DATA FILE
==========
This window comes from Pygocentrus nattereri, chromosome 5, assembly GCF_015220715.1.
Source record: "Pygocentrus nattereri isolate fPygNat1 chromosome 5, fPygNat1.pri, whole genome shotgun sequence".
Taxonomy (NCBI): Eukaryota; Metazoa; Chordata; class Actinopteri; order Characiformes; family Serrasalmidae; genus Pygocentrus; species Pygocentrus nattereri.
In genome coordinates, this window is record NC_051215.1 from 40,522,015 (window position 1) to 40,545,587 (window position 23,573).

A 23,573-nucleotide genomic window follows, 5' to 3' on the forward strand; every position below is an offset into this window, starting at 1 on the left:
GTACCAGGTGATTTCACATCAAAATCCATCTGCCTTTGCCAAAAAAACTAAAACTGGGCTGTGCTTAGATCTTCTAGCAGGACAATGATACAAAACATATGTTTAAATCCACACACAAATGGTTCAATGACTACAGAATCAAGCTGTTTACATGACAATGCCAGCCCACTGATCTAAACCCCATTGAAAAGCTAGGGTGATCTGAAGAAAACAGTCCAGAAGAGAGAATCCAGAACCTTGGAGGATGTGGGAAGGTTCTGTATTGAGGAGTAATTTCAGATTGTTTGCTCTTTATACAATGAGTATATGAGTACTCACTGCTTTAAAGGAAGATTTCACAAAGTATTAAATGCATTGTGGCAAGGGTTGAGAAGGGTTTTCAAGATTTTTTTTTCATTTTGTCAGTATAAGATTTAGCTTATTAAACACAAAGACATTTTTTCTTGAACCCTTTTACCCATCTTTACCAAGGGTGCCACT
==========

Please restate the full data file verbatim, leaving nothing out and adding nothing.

This window comes from Pygocentrus nattereri, chromosome 5, assembly GCF_015220715.1.
Source record: "Pygocentrus nattereri isolate fPygNat1 chromosome 5, fPygNat1.pri, whole genome shotgun sequence".
Taxonomy (NCBI): Eukaryota; Metazoa; Chordata; class Actinopteri; order Characiformes; family Serrasalmidae; genus Pygocentrus; species Pygocentrus nattereri.
In genome coordinates, this window is record NC_051215.1 from 40,522,015 (window position 1) to 40,545,587 (window position 23,573).

A 23,573-nucleotide genomic window follows, 5' to 3' on the forward strand; every position below is an offset into this window, starting at 1 on the left:
GTACCAGGTGATTTCACATCAAAATCCATCTGCCTTTGCCAAAAAAACTAAAACTGGGCTGTGCTTAGATCTTCTAGCAGGACAATGATACAAAACATATGTTTAAATCCACACACAAATGGTTCAATGACTACAGAATCAAGCTGTTTACATGACAATGCCAGCCCACTGATCTAAACCCCATTGAAAAGCTAGGGTGATCTGAAGAAAACAGTCCAGAAGAGAGAATCCAGAACCTTGGAGGATGTGGGAAGGTTCTGTATTGAGGAGTAATTTCAGATTGTTTGCTCTTTATACAATGAGTATATGAGTACTCACTGCTTTAAAGGAAGATTTCACAAAGTATTAAATGCATTGTGGCAAGGGTTGAGAAGGGTTTTCAAGATTTTTTTTTCATTTTGTCAGTATAAGATTTAGCTTATTAAACACAAAGACATTTTTTCTTGAACCCTTTTACCCATCTTTACCAAGGGTGCCACT